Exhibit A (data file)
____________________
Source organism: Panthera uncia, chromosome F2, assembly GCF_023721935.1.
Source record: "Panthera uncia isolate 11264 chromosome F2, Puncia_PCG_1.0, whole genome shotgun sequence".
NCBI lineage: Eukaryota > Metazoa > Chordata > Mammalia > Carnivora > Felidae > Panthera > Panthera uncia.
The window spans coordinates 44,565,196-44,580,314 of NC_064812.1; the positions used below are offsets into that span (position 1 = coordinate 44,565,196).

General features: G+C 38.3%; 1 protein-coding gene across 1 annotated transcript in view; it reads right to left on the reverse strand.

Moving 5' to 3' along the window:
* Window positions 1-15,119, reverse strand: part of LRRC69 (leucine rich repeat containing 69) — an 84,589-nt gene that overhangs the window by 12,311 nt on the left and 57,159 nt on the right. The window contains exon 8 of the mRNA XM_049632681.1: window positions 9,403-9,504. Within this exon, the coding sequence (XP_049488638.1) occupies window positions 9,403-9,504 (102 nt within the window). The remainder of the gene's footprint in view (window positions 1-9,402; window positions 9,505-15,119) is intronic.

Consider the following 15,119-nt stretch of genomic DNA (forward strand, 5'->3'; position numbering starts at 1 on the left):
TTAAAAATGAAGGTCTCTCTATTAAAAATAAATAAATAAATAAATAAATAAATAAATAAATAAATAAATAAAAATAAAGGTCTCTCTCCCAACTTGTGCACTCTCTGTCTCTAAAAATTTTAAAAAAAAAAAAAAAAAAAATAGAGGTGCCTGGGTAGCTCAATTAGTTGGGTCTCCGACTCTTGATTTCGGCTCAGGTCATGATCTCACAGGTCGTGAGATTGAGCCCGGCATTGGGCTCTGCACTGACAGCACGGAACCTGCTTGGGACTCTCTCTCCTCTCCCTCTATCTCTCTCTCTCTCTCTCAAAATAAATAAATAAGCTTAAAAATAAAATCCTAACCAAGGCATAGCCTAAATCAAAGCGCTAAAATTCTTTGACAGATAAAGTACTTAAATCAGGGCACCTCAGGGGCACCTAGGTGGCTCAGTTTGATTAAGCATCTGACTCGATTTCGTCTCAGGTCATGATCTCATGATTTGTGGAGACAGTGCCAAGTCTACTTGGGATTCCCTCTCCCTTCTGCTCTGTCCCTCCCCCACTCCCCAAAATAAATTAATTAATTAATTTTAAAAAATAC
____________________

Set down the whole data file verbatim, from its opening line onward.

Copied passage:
Source organism: Panthera uncia, chromosome F2, assembly GCF_023721935.1.
Source record: "Panthera uncia isolate 11264 chromosome F2, Puncia_PCG_1.0, whole genome shotgun sequence".
NCBI lineage: Eukaryota > Metazoa > Chordata > Mammalia > Carnivora > Felidae > Panthera > Panthera uncia.
The window spans coordinates 44,565,196-44,580,314 of NC_064812.1; the positions used below are offsets into that span (position 1 = coordinate 44,565,196).

General features: G+C 38.3%; 1 protein-coding gene across 1 annotated transcript in view; it reads right to left on the reverse strand.

Moving 5' to 3' along the window:
* Window positions 1-15,119, reverse strand: part of LRRC69 (leucine rich repeat containing 69) — an 84,589-nt gene that overhangs the window by 12,311 nt on the left and 57,159 nt on the right. The window contains exon 8 of the mRNA XM_049632681.1: window positions 9,403-9,504. Within this exon, the coding sequence (XP_049488638.1) occupies window positions 9,403-9,504 (102 nt within the window). The remainder of the gene's footprint in view (window positions 1-9,402; window positions 9,505-15,119) is intronic.

Consider the following 15,119-nt stretch of genomic DNA (forward strand, 5'->3'; position numbering starts at 1 on the left):
TTAAAAATGAAGGTCTCTCTATTAAAAATAAATAAATAAATAAATAAATAAATAAATAAATAAATAAATAAAAATAAAGGTCTCTCTCCCAACTTGTGCACTCTCTGTCTCTAAAAATTTTAAAAAAAAAAAAAAAAAAAATAGAGGTGCCTGGGTAGCTCAATTAGTTGGGTCTCCGACTCTTGATTTCGGCTCAGGTCATGATCTCACAGGTCGTGAGATTGAGCCCGGCATTGGGCTCTGCACTGACAGCACGGAACCTGCTTGGGACTCTCTCTCCTCTCCCTCTATCTCTCTCTCTCTCTCTCAAAATAAATAAATAAGCTTAAAAATAAAATCCTAACCAAGGCATAGCCTAAATCAAAGCGCTAAAATTCTTTGACAGATAAAGTACTTAAATCAGGGCACCTCAGGGGCACCTAGGTGGCTCAGTTTGATTAAGCATCTGACTCGATTTCGTCTCAGGTCATGATCTCATGATTTGTGGAGACAGTGCCAAGTCTACTTGGGATTCCCTCTCCCTTCTGCTCTGTCCCTCCCCCACTCCCCAAAATAAATTAATTAATTAATTTTAAAAAATAC